John Phillips is group operations director at Just Mortgages and Spicerhaart
In the US, people are proud if they have a high amount insured as it means they are looking after themselves and their families and are not a burden on the state.
Of course, it has no National Health Service and little welfare state to talk of.
However, children at a young age are taught the importance of protecting themselves and a pride is instilled in those who do.
This makes the financial adviser’s life very easy where selling assurance is concerned, as it is often bought as opposed to sold.
However, in the UK it is in the national psyche that the state will look after you.
Everyone who has ever tried to persuade a client of the need for protection will be aware, all protection products to UK consumers definitely need to be sold, with most people unaware of how little they will receive from the state should they fall on hard times.
I am worried that the number of protection sales will drop further if the process of getting a mortgage becomes even more remote.
The nation is massively under-insured; the consequences to the national purse of this dropping further could be significant.
The consequences to those who find out far too late, the real cost of not having your own insurance in this country will be yet greater still.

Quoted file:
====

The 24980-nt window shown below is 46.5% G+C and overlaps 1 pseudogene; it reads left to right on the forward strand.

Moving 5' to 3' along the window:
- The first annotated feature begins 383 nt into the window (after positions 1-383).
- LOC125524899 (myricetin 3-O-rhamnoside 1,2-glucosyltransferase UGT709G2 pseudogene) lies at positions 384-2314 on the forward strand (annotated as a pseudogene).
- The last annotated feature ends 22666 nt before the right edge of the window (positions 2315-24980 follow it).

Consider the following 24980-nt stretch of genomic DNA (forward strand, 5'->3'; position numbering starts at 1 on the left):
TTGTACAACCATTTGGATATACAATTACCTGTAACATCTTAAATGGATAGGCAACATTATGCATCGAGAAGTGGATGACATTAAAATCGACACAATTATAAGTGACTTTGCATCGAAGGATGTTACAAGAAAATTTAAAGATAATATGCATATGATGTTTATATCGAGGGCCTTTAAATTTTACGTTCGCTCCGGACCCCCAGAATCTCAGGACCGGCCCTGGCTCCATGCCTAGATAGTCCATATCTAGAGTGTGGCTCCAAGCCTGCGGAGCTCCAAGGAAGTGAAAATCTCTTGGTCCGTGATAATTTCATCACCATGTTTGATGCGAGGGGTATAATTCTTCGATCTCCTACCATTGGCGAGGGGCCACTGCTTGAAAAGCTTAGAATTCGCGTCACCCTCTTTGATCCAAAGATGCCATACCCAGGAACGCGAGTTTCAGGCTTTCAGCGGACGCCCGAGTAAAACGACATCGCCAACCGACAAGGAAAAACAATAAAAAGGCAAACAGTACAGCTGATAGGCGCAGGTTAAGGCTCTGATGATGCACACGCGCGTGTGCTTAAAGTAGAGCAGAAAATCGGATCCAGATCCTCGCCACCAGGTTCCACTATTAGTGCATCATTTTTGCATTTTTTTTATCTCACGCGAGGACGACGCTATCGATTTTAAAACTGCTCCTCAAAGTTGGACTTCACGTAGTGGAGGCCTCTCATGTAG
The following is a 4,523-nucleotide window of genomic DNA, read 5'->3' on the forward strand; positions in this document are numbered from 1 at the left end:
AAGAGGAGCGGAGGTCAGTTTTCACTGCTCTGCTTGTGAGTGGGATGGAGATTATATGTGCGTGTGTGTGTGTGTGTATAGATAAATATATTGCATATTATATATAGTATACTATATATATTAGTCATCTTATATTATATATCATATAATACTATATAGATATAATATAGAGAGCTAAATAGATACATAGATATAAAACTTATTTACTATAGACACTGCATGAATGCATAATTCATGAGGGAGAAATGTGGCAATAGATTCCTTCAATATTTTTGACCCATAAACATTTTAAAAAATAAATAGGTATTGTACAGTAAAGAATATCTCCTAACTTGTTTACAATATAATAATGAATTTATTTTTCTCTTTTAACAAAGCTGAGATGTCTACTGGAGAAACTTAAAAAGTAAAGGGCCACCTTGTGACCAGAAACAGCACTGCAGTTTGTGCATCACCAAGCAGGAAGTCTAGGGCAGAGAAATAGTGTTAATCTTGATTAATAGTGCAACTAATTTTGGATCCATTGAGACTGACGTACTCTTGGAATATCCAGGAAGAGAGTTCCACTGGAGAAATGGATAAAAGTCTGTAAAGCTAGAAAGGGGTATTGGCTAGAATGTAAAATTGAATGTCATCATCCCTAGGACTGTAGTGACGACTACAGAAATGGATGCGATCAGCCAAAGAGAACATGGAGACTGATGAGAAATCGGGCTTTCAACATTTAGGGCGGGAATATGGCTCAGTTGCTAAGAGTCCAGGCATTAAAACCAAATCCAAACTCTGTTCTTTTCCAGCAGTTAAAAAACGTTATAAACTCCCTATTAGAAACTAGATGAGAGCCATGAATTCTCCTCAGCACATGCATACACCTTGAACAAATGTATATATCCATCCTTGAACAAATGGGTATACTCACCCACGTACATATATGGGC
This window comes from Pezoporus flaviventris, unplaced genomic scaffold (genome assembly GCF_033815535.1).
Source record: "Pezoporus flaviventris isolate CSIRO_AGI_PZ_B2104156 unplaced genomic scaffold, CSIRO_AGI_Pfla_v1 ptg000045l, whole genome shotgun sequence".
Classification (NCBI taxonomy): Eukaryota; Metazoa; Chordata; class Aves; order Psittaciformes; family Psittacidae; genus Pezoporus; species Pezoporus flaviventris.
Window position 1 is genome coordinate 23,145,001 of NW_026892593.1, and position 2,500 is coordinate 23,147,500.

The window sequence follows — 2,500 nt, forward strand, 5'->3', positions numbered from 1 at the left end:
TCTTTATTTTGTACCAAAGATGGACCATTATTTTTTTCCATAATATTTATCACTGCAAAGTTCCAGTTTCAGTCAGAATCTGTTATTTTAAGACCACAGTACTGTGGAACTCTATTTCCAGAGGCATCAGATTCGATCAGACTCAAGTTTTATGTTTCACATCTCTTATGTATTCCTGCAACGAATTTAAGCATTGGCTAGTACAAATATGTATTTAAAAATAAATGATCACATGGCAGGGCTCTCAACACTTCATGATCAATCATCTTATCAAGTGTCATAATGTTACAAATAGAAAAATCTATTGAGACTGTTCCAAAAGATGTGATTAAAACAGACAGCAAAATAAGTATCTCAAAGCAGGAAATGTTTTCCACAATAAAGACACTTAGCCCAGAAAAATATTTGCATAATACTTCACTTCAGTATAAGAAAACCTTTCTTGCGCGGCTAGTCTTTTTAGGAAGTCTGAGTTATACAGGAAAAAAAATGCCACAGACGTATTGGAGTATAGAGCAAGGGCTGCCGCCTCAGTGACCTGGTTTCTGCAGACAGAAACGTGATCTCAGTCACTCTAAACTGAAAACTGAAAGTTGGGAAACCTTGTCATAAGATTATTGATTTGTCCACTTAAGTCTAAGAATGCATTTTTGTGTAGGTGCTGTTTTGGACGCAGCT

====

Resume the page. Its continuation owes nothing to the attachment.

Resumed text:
Most brokers will agree that the most effective way to make that sale is face-to-face.
A computer will not pick up the subtleties of a change in someone’s facial expressions when asked a certain question that would lead an adviser to go down a different channel of questioning.
Similarly, how will a computer be able to have the difficult conversations that lead to understanding their need for a protection policy? The answer seems to be that it clearly won’t.
Something needs to change.
One option is to tie life assurance to a mortgage sale once again as it was about 15 years ago.
At that time if someone took out a mortgage they were obliged to take out a life assurance policy covering their mortgage.
At least it prevented a family being thrown out of their home following the death of the bread winner.
It should also be obligatory for every adviser to at least have the conversation about protection, so the client is aware of what is available and what the implications will be of not being insured.
I cannot understand why this is an issue yet to be taken up by both the government and the FCA.
The average US citizen would find our attitude to insurance and protection as incomprehensible as most people here would find theirs.
As the national debt shows no sign of being wiped out any time soon, and personal indebtedness continues to rise, the answer needs to be a shift towards the American system with children learning at an early age that insurance is the corner stone to financial security.